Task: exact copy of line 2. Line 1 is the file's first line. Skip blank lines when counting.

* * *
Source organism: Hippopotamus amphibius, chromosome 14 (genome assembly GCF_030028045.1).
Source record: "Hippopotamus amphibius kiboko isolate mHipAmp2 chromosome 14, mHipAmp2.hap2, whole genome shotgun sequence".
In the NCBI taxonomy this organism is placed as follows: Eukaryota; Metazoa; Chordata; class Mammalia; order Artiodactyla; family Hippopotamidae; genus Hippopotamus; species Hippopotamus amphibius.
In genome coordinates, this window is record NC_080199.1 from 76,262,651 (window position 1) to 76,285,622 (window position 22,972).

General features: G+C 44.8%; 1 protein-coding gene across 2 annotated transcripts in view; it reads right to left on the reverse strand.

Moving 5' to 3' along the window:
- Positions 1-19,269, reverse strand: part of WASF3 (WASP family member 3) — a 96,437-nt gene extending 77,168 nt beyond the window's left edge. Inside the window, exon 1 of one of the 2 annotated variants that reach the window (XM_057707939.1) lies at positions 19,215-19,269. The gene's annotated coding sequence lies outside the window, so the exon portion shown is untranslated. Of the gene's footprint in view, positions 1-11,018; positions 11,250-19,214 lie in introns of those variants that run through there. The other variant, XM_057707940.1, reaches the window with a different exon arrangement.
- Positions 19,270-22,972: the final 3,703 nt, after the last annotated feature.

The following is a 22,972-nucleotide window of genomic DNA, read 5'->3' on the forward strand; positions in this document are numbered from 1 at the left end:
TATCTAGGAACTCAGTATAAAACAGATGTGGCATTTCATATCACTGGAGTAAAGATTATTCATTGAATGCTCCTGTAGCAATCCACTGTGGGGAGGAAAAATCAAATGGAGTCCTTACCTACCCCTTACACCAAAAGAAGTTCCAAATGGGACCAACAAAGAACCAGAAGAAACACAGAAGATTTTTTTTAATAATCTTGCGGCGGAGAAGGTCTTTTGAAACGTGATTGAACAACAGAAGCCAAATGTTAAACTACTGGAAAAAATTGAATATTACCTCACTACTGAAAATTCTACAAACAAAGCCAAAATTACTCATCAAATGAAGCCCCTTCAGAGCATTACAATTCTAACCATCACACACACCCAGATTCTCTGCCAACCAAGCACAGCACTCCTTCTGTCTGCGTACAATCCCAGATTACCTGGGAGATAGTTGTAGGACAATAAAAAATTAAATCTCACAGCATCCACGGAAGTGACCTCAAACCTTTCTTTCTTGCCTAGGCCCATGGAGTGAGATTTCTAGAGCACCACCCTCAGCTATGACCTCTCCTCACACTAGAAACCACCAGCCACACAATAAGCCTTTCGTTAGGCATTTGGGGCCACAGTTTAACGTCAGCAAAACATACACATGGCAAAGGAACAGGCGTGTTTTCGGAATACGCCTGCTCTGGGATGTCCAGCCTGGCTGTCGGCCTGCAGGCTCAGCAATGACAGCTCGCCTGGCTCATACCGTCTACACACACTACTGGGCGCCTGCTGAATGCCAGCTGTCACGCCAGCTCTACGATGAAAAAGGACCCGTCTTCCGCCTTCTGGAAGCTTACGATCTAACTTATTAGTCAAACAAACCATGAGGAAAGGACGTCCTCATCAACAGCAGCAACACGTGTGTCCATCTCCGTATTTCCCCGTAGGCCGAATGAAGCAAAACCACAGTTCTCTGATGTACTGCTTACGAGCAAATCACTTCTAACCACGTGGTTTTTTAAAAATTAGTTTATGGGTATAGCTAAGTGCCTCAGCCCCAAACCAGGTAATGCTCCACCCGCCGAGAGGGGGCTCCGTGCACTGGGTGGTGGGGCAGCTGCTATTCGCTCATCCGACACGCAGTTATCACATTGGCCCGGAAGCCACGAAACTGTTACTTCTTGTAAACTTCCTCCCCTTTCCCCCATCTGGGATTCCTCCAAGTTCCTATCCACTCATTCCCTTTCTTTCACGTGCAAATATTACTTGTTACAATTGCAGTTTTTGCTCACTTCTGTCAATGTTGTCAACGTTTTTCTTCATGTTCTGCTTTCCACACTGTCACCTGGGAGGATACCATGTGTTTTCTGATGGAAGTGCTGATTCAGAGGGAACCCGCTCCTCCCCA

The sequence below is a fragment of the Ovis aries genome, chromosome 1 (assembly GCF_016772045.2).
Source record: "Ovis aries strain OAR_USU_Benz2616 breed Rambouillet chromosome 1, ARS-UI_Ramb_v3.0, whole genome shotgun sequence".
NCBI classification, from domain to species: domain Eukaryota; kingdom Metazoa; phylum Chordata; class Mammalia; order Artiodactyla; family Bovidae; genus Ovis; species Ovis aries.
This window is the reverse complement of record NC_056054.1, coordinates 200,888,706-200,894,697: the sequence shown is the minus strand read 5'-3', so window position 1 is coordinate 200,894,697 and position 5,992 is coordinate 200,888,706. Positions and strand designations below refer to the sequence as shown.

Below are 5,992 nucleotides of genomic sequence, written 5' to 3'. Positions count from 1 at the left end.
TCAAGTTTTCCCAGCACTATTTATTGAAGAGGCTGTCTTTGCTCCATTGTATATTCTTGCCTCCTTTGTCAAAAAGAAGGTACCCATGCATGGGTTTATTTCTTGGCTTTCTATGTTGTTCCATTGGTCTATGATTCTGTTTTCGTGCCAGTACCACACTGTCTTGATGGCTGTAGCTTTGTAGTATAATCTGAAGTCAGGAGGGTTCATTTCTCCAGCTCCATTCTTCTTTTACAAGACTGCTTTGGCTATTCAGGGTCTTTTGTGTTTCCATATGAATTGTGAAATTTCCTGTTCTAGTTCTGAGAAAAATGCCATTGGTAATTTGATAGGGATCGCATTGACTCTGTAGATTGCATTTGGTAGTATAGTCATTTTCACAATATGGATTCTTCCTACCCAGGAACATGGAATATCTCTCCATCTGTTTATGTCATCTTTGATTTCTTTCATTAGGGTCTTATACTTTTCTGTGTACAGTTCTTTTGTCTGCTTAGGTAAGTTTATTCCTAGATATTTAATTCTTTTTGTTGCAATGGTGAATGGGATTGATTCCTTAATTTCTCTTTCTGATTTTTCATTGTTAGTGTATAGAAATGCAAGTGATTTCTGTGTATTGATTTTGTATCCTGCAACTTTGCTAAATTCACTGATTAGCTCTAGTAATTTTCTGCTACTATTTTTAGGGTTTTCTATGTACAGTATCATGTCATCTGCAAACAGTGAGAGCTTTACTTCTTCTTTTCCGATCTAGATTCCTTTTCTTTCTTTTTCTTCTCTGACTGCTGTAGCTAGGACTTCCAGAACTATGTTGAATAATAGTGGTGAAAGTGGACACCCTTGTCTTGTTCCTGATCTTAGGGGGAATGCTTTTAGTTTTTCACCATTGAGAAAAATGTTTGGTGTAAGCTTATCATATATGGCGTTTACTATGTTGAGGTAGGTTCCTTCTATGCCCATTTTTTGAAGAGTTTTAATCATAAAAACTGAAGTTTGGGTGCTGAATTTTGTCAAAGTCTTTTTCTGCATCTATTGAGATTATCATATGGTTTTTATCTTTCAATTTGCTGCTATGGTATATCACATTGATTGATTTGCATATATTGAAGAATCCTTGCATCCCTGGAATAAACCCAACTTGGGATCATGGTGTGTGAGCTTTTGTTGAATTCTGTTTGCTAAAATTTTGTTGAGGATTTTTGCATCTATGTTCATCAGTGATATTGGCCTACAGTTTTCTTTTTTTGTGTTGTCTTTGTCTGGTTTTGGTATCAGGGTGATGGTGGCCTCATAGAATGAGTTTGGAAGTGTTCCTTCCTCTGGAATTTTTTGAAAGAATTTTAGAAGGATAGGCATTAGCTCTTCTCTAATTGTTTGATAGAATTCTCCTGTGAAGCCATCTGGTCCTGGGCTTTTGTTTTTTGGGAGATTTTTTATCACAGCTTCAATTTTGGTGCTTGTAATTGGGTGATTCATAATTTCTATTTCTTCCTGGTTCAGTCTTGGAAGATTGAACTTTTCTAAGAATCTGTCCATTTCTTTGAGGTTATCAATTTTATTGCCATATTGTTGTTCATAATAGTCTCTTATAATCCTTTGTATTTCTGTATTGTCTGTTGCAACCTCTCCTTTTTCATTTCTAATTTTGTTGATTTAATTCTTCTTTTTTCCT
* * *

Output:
Source record: "Hippopotamus amphibius kiboko isolate mHipAmp2 chromosome 14, mHipAmp2.hap2, whole genome shotgun sequence".